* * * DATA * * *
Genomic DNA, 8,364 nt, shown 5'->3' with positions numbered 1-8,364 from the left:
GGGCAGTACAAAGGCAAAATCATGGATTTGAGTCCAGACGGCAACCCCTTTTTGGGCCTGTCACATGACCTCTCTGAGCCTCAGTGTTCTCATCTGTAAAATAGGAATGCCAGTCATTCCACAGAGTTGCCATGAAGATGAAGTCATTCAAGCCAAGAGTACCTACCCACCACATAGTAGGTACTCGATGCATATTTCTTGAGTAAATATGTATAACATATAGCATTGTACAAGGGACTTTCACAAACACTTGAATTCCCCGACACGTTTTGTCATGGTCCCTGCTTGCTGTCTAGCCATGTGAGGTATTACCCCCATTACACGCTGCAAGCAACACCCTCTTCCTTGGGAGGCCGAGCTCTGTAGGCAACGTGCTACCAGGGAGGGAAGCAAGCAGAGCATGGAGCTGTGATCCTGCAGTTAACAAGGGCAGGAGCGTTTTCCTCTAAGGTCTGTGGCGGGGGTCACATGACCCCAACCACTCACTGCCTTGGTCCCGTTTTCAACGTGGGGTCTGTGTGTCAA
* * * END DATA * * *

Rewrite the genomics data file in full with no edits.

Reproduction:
Genomic DNA, 8,364 nt, shown 5'->3' with positions numbered 1-8,364 from the left:
GGGCAGTACAAAGGCAAAATCATGGATTTGAGTCCAGACGGCAACCCCTTTTTGGGCCTGTCACATGACCTCTCTGAGCCTCAGTGTTCTCATCTGTAAAATAGGAATGCCAGTCATTCCACAGAGTTGCCATGAAGATGAAGTCATTCAAGCCAAGAGTACCTACCCACCACATAGTAGGTACTCGATGCATATTTCTTGAGTAAATATGTATAACATATAGCATTGTACAAGGGACTTTCACAAACACTTGAATTCCCCGACACGTTTTGTCATGGTCCCTGCTTGCTGTCTAGCCATGTGAGGTATTACCCCCATTACACGCTGCAAGCAACACCCTCTTCCTTGGGAGGCCGAGCTCTGTAGGCAACGTGCTACCAGGGAGGGAAGCAAGCAGAGCATGGAGCTGTGATCCTGCAGTTAACAAGGGCAGGAGCGTTTTCCTCTAAGGTCTGTGGCGGGGGTCACATGACCCCAACCACTCACTGCCTTGGTCCCGTTTTCAACGTGGGGTCTGTGTGTCAA